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ON AIR: Katrina one year on and peace in Uganda

Kevin Anderson | 18:01 UK time, Tuesday, 29 August 2006

Tonight, we're returning to the subject of the aftermath of Hurricane Katrina. It wreaked havoc over an area the size of England, and the region is still working to recover. As Richard is just saying on air, the storm also wreaked response on President Bush's political profile. We'll hear more stories and talk about the political fall out.

And we're also going to talk a new peace deal in Uganda after 20 years of conflict. Will it hold?

John lives in Dallas, but he was born and raised there. "I was dragged kicking and screaming from there when I married a Texan," he said.

He loves the city but he also said that it has had problems since even long before the US was a nation. Crime, flooding and more hurt the city long before the storm, and John said that one man cannot be held responsible for what happened in New Orleans.

Darryl in New Orleans said that George Bush was billed as the CEO president who would delegate to able subordinates, but while he was on vacation in Texas, the head of the Federal Emergency Management Agency mishandled the recovery.

James in Wisconsin says that he isn't interested in attributing blame. "You can't simply wave a wand and make everything better," he said. But his father can't move back to the area because there just isn't the services.

Laura in Washington DC said that President Bush can visit the region as many time as he wants, but she wanted to know what was being done to prevent this from happening again.

Darryl agreed with a comment from James that there are parts of New Orleans that should not be resettled. But he also wondered why the US was spending so much money on "adventures in the Middle East and Central Asia" and not spend money to preserve the birthplace of the only truly American art form: Jazz.

John said that past administrations had asked for the money to improve the levees, but it either didn't come or the money was siphoned off or stolen by corrupt state and local governments.

James, an American in London, said:

If George Bush walked on water, someone would criticise him for not being able to swim

He laid the blame on Mayor Ray Nagin and other state and local politicians who didn't respond effectively. And James said that the area evacuated was actually larger than the UK and how difficult it would be to evacuate an area that large. And he said that Republican administrations in states neighbouring Lousiana have done better in rebuilding.

Greg in Florida said that President Bush must take some responsibility because he was on vacation.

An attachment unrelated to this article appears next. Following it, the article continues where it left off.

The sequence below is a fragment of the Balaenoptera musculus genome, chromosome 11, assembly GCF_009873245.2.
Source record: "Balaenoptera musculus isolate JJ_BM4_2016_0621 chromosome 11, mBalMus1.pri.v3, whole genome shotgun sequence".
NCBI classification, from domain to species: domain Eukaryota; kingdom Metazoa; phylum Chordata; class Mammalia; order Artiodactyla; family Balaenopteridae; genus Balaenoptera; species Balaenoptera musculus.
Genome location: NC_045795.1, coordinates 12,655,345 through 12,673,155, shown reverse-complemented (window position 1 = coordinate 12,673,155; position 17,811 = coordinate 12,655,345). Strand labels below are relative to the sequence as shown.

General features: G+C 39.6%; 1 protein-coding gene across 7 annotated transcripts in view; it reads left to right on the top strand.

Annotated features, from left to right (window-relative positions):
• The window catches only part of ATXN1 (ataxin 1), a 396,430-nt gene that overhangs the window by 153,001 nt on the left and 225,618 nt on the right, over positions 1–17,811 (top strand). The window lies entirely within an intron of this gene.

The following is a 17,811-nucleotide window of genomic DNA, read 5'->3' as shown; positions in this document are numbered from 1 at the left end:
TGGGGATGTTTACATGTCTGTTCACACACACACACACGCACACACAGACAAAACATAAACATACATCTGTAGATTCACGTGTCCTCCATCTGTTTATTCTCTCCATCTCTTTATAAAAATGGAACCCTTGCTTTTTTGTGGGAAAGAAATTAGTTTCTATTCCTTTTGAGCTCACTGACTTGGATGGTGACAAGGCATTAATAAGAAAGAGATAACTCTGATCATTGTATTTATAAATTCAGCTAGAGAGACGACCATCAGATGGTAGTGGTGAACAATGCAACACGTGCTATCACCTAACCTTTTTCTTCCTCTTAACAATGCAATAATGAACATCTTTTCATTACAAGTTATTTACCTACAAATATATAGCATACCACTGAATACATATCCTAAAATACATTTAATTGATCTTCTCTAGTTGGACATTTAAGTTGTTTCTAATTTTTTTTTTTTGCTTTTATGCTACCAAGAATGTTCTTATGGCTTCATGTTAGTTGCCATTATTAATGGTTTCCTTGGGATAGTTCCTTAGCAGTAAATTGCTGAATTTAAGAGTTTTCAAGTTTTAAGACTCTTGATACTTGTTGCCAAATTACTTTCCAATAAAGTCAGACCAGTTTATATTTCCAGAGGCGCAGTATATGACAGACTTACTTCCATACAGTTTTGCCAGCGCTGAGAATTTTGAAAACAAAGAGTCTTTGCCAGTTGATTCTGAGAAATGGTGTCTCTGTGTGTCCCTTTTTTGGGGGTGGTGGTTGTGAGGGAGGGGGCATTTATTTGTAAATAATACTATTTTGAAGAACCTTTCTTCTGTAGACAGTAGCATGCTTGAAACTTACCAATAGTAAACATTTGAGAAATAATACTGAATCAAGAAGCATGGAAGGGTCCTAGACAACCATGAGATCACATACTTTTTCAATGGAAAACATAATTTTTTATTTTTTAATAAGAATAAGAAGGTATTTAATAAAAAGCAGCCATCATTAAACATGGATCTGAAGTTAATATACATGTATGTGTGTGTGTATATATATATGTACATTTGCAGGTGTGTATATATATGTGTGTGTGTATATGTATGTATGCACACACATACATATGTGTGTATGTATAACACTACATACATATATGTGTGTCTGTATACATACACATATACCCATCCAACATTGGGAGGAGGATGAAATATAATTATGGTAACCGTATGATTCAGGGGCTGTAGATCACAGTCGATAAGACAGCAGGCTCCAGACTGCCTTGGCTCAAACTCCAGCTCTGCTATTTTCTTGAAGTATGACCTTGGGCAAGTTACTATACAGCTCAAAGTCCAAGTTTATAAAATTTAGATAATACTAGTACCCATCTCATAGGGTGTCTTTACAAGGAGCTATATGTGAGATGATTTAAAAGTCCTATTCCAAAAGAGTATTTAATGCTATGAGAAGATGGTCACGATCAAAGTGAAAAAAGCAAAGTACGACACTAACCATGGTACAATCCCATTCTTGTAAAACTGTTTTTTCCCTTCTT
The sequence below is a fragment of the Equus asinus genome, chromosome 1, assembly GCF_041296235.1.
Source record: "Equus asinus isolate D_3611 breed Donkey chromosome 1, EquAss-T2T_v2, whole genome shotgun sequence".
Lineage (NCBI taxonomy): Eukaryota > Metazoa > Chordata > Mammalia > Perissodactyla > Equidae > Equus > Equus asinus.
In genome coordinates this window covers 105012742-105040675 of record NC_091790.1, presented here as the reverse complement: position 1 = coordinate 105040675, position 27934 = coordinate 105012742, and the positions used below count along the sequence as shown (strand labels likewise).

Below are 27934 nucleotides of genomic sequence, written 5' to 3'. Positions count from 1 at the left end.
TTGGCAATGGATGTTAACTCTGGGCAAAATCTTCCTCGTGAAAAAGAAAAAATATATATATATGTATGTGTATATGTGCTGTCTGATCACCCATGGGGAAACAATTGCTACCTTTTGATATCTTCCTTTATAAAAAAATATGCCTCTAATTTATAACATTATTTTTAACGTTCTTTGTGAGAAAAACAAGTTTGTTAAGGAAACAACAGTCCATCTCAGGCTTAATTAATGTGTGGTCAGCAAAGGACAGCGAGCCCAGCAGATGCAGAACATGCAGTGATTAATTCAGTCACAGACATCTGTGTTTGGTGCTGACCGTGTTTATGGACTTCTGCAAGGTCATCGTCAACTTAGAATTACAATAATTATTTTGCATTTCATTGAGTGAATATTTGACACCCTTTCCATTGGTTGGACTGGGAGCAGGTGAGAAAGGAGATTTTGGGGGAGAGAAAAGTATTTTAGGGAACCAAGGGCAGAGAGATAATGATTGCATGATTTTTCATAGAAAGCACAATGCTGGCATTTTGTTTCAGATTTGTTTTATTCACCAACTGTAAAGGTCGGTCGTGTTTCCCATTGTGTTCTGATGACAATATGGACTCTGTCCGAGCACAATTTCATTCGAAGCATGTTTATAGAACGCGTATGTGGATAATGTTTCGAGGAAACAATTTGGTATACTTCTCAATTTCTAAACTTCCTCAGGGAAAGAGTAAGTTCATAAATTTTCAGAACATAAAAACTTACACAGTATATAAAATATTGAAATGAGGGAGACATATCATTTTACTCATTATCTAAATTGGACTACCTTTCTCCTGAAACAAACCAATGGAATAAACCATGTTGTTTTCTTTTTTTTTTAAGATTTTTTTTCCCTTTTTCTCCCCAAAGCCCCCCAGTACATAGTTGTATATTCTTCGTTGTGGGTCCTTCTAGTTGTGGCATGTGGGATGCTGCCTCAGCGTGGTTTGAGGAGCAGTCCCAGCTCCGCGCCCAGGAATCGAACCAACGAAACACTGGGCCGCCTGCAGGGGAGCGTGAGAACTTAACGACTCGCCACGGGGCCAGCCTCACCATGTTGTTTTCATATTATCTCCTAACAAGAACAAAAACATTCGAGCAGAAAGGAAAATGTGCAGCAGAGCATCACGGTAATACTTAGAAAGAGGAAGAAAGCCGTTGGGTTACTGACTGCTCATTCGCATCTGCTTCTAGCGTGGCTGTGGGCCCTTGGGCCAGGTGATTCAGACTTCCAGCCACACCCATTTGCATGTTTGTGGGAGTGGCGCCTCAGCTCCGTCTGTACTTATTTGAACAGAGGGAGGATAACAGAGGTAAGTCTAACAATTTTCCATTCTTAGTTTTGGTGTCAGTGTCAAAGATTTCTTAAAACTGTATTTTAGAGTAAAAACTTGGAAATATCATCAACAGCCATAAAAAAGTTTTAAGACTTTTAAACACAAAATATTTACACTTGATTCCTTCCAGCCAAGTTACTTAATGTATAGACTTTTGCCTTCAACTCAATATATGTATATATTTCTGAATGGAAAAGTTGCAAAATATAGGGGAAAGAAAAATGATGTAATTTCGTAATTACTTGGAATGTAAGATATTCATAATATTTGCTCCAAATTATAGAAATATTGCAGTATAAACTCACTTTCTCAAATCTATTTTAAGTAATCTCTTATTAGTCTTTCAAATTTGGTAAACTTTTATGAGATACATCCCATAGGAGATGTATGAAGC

Tracy in Englewood Colorado says that President Bush's visit really didn't mean much. It had to be done she said to remember the bad day in the history of the US. In terms of his initial response, everyone from the mayor, the governors and the president, "there is more than enough blame to go around".

Dave lived seven houses from the Gulf in Ocean Springs Mississippi at the time of the storm. They were hit more severely by the storm than New Orleans. He said that FEMA's response was good in his area. The flooding and destruction stopped just short of his home.

Eunice in Sierra Leone sent us this text message:

Bush has done the bare minimum with regard to the New Orleans. Does it hav anything to do with racism, ideal of moralism or what? B4 trying to solve probs of the world i guess first u hav to sort ur domestic probs.

And Kwadwo Nyamekye in Kuwait sent us this text:

Hello Am not American but al most the world was down hearted what we saw on our Tv sets My word is what hap pened was natural so I think no body should be blame but rather hands should be joined together and build the city

Peace in Uganda?

After 20 years, the Lord's Resistance Army and the Ugandan Government have struck a peace deal.

Charles in New York said that he was happy about the peace agreement, however, he thinks that this is just an initial step.

Edward said that the peace plan only came after pressure from South Africa.

And we talked about whether Joseph Kony and the fighters of the LRA should be granted amnesty?

The people in northern Uganda have been wanting peace, George said, but he wondered whether justice could come with peace.

A flood of text messages on this subject. We always get so many text messages from Africa. It's great.

Musa Bell from Nigeria sent us this text:

What is happening in sudan is just a wish of U.N if not it would have been resolved already.

Edmond in Sierra Leone sent us this text:

Let the govt and th LRA embrace this oportunity, an bring this conflict 2 an end. It is the masses who suffers from d war.

M Akpan in Nigeria

Peace for the ugandan people is more important than the so call justice. Afterall their president was a rebel

Jimoh Afolabi in Accra sent us this text:

I only pray it works so that innocent souls could be saved.

Issa Sanu from Sierra Leone

The L R A rebels do not dersve amnesty but justice most be done.

Calvin Abel in Kampala:

Let there be high profile indepth, realistic and result oriented negotiations btwn the LRA en the Gov't and not mere fabrications that fuelup hostility


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